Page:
You've got three basic options here. I've been through all three in both a production environment and personal projects. In many ways they build on each other. However, my advice is to just skip to the last one.
The fundamental problem is that you need your
./src directory to be in the python search path. This is really what python packaging is all about.
The most straightforward, user defined way to adjust your python path is through the environment variable
PYTHONPATH. You can set it at run time, doing something like:
PYTHONPATH=/src python src/gui/gui.py
You can of course also set this up in your global environment so hopefully all processes that need it will find the correct
PYTHONPATH. But, just remember, you'll always forget one. Usually at 3 AM when your
cron task finally runs.
To avoid needing an environment variable, your options are pretty much to include your software in an existing entry in the source path, or find some additional way to add a new search path. So this can mean dropping the contents of your
src directory into
/usr/lib/python2.7/site-packages or wherever your system
site-packages is located.
Since you may not want to actually include the code in site-packages, you can create a symlink for your two sub-packages.
This is of course less than ideal for a number of reasons. If you're not careful with naming then suddenly every python program on the machine is exposed to potential name conflicts. You're exposing your software to every user on the machine. You might run into issues if python get's updated. If you add a new sub-package, now you have to create a new symlink.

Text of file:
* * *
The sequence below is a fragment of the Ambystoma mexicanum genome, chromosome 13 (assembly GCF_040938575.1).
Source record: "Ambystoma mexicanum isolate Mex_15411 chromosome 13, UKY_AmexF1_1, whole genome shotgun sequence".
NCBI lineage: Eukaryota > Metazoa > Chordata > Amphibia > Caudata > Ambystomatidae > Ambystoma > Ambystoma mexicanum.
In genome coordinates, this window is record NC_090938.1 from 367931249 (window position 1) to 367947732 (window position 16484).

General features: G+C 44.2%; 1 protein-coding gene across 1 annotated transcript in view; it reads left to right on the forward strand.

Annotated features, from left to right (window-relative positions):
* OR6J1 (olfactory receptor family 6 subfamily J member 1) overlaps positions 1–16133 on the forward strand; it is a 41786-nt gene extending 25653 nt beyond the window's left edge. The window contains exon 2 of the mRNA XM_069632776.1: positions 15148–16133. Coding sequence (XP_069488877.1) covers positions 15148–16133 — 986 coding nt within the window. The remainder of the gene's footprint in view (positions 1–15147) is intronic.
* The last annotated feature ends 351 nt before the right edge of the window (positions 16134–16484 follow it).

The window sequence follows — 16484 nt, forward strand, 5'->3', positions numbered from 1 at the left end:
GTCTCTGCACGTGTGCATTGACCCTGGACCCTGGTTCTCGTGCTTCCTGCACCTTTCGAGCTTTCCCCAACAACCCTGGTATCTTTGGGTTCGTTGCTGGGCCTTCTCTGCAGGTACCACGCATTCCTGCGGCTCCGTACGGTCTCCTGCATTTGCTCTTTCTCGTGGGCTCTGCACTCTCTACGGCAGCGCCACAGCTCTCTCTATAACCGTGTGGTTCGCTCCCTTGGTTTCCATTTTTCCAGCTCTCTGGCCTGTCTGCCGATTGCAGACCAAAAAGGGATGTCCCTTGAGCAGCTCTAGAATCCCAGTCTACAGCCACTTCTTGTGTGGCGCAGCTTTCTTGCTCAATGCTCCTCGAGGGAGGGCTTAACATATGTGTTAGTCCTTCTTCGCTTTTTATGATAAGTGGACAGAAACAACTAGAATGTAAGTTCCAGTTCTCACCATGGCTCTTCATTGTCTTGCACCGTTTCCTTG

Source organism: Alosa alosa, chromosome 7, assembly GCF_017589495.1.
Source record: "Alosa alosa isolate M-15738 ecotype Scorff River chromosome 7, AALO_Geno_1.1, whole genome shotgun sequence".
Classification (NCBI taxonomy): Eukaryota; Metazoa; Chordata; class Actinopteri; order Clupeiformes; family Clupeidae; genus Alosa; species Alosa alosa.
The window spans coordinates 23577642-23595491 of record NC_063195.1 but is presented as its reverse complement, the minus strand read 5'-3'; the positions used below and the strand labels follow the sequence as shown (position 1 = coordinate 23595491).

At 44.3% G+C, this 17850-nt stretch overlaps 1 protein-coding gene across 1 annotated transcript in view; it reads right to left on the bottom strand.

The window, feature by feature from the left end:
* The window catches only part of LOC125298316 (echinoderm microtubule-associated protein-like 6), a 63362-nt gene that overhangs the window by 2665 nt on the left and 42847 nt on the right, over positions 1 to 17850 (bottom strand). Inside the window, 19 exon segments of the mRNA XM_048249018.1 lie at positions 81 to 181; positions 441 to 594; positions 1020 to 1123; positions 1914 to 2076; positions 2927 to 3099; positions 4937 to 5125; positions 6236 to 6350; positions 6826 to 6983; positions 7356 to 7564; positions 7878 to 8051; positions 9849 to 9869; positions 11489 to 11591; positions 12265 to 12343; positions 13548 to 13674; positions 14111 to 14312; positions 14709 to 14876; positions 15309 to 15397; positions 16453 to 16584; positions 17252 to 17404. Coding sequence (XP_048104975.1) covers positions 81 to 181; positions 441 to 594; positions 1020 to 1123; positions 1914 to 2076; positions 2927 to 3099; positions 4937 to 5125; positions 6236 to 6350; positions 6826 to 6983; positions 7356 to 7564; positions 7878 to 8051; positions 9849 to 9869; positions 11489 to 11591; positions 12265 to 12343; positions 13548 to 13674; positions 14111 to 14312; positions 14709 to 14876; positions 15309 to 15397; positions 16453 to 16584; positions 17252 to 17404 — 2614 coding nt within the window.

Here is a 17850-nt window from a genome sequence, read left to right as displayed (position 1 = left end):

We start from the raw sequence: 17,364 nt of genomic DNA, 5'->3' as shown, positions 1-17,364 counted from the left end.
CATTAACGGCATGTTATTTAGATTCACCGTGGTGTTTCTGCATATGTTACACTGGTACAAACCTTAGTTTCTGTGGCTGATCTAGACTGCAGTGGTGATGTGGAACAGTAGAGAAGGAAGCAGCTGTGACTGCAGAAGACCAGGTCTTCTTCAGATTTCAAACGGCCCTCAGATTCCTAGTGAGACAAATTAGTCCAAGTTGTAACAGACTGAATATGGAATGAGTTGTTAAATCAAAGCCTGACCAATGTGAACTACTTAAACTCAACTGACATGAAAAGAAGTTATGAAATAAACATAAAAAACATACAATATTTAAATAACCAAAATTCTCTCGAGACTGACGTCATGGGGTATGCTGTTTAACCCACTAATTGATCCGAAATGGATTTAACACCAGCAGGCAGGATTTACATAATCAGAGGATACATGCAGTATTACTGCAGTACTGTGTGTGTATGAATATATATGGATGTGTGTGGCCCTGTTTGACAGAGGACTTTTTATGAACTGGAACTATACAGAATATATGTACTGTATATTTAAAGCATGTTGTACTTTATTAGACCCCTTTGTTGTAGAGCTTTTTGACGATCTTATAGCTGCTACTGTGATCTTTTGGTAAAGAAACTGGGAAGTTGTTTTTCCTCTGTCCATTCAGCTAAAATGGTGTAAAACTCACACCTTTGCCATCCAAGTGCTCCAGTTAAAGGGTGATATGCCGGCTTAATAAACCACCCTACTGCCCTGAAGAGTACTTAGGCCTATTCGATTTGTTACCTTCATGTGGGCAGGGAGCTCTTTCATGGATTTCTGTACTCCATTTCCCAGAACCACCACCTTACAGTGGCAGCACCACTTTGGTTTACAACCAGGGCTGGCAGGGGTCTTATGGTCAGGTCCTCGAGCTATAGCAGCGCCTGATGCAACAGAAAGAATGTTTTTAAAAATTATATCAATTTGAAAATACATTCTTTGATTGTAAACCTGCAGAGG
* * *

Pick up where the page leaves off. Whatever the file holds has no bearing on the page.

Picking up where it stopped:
A slightly better approach is to include a
.pth file somewhere in your site-packages. When python encounters these files, it adds the contents (which is supposed to be the name of a directory) to the search path. This avoids the problem of having to remember to add a new symlink for each new sub-package.
virtualenv and packaging
The best solution is to just bite the bullet and do real python packaging. This, combined with great tools like virtualenv and pip let you have an isolated (or semi-isolated) python environment.
Under virtualenv, you would have a custom
site-packages for just your project where you can easily install your software into it, avoiding all the problems of the earlier solutions. virtualenv also makes it easy to maintain executable scripts so that the python environment it runs under is exactly as you expect.
The one downside is that you have to write and maintain a
setup.py which will instruct
pip (the python installer) to include your software in the virtualenv. The contents would be something like:
# -*- coding: utf-8 -*-
from distutils.core import setup
scripts=['src/gui/gui.py', 'src/core/tools/tool1.py', 'src/core/tools/tool2.py']
So, to setup this environment, it's going to look something like this:
env/bin/pip install -e setup.py
To run your script, then you'd just do something like: